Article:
5nm nanosheet transistors cut power by 75%
Instead of using FinFET structures, engineers at the IBM-led Research Alliance at the SUNY Polytechnic Institute Colleges of Nanoscale Science and Engineering’s NanoTech Complex in Albany, NY, used a ‘gate-all-around’ (GAA) built with silicon nanosheets. For the last ten years IBM has been working on nanosheets where each 2D layer is one atom thick and stacked layers build up the structure of the transistor.
This enabled the first practical use of extreme UV (EUV) process technology at research partner GLOBAL FOUNDRIES as the nanosheets can be more easily aligned to build up the devices. This provides a 40% performance boost at fixed power over current 10nm FinFET devices, or a 75% power saving for the same performance.
Using EUV lithography, the width of the nanosheets can be adjusted continuously, all within a single manufacturing process or chip design. This adjustability permits the fine-tuning of performance and power for specific circuits – something not possible with today’s FinFET transistor architecture production, which is limited by its current-carrying fin height. Therefore, while FinFET chips can scale to 5nm, simply reducing the amount of space between fins does not provide increased current flow for additional performance.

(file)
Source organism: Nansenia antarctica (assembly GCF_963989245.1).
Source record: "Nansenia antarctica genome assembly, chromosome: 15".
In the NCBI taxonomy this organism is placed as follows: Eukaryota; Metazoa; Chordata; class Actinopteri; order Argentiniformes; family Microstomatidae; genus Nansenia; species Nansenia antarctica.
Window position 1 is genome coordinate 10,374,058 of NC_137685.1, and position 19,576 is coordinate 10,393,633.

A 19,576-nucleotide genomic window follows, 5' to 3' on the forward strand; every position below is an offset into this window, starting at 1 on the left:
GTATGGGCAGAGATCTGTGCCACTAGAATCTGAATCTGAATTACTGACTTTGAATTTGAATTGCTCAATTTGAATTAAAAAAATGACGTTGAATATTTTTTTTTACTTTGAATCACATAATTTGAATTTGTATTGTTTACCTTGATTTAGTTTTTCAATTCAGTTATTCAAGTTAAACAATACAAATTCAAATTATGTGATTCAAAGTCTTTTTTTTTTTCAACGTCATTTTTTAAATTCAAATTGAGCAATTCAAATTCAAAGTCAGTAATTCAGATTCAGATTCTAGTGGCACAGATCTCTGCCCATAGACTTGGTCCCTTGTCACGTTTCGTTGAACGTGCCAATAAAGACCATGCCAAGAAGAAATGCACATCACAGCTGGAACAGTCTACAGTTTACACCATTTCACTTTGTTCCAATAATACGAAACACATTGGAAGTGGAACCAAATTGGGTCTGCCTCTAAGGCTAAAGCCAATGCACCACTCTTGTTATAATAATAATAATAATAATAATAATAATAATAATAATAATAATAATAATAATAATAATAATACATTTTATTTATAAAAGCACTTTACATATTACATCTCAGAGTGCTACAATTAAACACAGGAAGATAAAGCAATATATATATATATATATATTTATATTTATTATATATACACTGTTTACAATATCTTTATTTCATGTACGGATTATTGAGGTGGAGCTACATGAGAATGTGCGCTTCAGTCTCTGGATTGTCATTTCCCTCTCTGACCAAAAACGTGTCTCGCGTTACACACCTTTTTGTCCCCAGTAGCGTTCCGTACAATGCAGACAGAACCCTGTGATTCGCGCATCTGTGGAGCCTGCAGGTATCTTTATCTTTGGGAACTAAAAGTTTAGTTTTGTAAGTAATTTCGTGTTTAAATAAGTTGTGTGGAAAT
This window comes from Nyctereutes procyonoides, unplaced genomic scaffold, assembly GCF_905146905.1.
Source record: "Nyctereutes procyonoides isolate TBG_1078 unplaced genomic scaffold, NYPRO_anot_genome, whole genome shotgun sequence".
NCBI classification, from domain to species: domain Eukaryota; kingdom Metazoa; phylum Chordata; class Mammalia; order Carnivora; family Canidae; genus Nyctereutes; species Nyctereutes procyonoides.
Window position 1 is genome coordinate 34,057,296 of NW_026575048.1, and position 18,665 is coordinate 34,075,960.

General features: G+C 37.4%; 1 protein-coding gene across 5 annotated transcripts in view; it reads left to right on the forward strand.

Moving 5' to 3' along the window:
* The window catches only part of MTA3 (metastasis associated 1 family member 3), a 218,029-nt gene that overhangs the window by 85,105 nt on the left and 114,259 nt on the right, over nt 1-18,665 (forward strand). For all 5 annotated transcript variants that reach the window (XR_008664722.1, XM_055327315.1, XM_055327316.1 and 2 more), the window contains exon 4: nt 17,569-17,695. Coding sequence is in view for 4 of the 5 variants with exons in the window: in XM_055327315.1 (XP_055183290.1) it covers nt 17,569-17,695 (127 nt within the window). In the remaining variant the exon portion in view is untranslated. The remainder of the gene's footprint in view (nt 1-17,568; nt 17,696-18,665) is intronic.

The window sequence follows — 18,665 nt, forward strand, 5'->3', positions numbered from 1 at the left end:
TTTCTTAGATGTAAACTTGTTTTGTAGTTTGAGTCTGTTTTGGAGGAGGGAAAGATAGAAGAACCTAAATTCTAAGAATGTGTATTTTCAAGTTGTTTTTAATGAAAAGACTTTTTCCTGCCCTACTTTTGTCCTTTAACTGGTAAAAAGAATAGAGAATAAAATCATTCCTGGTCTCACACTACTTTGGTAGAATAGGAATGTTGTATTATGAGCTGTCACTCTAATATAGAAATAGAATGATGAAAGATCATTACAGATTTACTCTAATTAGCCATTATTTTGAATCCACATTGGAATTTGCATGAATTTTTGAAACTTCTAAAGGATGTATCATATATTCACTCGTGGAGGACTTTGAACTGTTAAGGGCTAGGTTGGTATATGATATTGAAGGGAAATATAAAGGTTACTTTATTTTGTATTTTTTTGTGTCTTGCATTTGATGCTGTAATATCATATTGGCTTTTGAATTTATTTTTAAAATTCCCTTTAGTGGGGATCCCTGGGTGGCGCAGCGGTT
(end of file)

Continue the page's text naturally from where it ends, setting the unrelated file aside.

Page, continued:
The silicon nanosheet transistor is described in the Research Alliance paper Stacked Nanosheet Gate-All-Around Transistor to Enable Scaling Beyond FinFET, and published by VLSI.
“As we make progress toward commercializing 7nm in 2018 at our Fab 8 manufacturing facility, we are actively pursuing next-generation technologies at 5nm and beyond to maintain technology leadership and enable our customers to produce a smaller, faster, and more cost efficient generation of semiconductors,” said Gary Patton, CTO and Head of Worldwide R&D at GLOBALFOUNDRIES.
The same Extreme Ultraviolet (EUV) lithography approach was used to produce a 7nm test device with 20 billion FinFET transistors. The GAA nanosheet transistor architecture at 5nm would put 30bn transistors on a chip.
“We believe that enabling the first 5nm transistor is a significant milestone for the entire semiconductor industry as we continue to push beyond the limitations of our current capabilities,” said Dr Bahgat Sammakia, Interim President of the SUNY Polytechnic Institute.